When the first comparison means (107) detects that the frequency division ratio A is not the same as the ratio B, that is, a frequency division ratio different from the current preset ratio is input, an output from the AND gate (116) becomes possible, whereby the frequency dividing circuit performs the following operations:

The second comparison means (108) compares the value C at the counter (102) at that time with the value A at the frequency division ratio register (104). The third comparison means (109) also compares the value C at the counter (102) with value B at the previous frequency division ratio register (106), and if

C<A and C≠B,

no error singal is generated.

In other words, this refers to a case in which the switching of a frequency division ratio has been carried out without any problem, and a frequency dividing operation takes place using the value A at the frequency division ratio register (104), successively from the condition of the value C at the counter (102). After the frequency division switching control sigal E has been completely input, the value A of the frequency division ratio register (104) is set in the previous frequency divison ratio register (106), and the frequency division ratio switching operation is completed.

FIG. 2 is a timing chart providing an example in which this frequency division ratio switching has been carried out without any problem.

Each time the frequency singal D (FIG. 2 (1)) is input, the value C at the counter (102) (FIG. 2 (5)) will be counted up. If the value C of the counter (102) reaches 4 when the value A at the frequency division ratio register (104) (FIG. 2 (2)) is 4, the frequency division completion signal F (FIG. 2 (6)) is output. When a frequency division ratio 2 is input into the frequency division ratio register (104) the value A at the frequency division ratio register (104) is changed from 4 to 2. At this time, the value B of the previous frequency division ratio register (106) (FIG. 2 (3)) is retained to a frequency division ratio of 4 until the input of the frequency division ratio switching signal E (FIG. 2 (4)) has been finished. In this condition where the value A at the frequency division ratio register (104) differs from the value B at the previous frequency division ratio register (106), the value C at the counter (102) is 1, therefore the condition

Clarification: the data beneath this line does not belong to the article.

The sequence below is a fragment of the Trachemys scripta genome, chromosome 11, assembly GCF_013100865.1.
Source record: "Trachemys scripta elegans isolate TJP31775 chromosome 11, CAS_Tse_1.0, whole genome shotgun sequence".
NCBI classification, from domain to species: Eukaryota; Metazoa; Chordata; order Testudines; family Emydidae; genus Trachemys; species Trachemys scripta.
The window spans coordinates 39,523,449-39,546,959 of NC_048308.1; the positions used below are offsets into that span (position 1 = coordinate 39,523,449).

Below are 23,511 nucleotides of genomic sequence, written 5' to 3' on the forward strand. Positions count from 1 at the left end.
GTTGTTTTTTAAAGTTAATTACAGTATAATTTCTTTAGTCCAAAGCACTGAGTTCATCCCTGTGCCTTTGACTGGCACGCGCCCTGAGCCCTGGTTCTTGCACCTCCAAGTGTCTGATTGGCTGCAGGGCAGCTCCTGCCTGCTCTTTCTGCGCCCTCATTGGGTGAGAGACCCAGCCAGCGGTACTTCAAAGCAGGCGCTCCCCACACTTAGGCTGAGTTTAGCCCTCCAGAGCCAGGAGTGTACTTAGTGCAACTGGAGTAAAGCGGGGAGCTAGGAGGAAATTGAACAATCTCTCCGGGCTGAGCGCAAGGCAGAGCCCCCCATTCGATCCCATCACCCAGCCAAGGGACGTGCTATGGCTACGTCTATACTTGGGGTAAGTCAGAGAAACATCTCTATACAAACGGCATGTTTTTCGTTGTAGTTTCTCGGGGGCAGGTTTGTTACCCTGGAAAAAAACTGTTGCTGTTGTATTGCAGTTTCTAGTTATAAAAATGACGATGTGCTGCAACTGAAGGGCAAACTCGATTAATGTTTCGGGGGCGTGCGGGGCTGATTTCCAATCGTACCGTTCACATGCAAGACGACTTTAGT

C<A and C≠B

is satisfied, and no error occurs in the frequency dividing circuit. Therefore, when the next frequency signal D will be input and the value C at the counter (102) has been counted up to 2, the frequency division completion signal F will be output, and the value C at the counter (102) has been reset to zero.

On the other hand, if

C≧A or C=B

is completed as a result of comparison at the second comparison means (108) and the third comparison means (109), the error signal G is output from the terminal (112) through the OR gate (118), AND gate (116) and the flip-flop (113). The output from the flip-flop (113) will be held as it is until the error reset signal H is input from a control means, such as a central processing unit (CPU) (not shown) through the error reset signal terminal (114). When a next frequency signal D is input from the divided frequency signal input terminal (101), the AND gate (117) opens, whereby the frequency division completion signal F is output from the output terminal (110).

Furthermore, the value C at the counter (102) is reset to zero as a function of the counter reset signal (111). Thereafter, this frequency dividing circuit carries out the frequency dividing operation according to the value A at the frequency division ratio register (104).

FIG. 3 shows a timing chart providing an example where an error signal is generated. When the value A at the frequency division ratio register (104) (FIG. 3 (2)) changes from 4 to 2 and the value B at the previous frequency division ratio register (106) is still retained at 4, the value C at the counter (102) (FIG. 3 (5)) is 2.

Consequently, because C=A, the error signal G (FIG. 3 (7)) is generated. When the next frequency signal D (FIG. 3 (1)) is successively input, the frequency division completion signal F (FIG. 3 (6)) is output, and at the same time, the value C at the counter (102) is reset to zero. The error signal G is then released as a function of the error reset signal H (FIG. 3 (8)).

An explanation has been given heretofore for the case in which the counter (102) in the frequency dividing circuit begins to count up. It is apparent that one objective of the present invention can be realized by simply adding a means for setting the value deducted from the counter value if there is no problem in switching the frequency division ratio even in case where the counter in the frequency dividing circuit counts down, by means of reversing the size relationship between the counter value and the value at the frequency division ratio register after switching, or by means of charging the reset value to the counter from zero to the value in the frequency division ratio register.

Claims (20)

I claim:
1. A variable frequency dividing circuit comprising:
a counter coupled to count cycles of an input signal;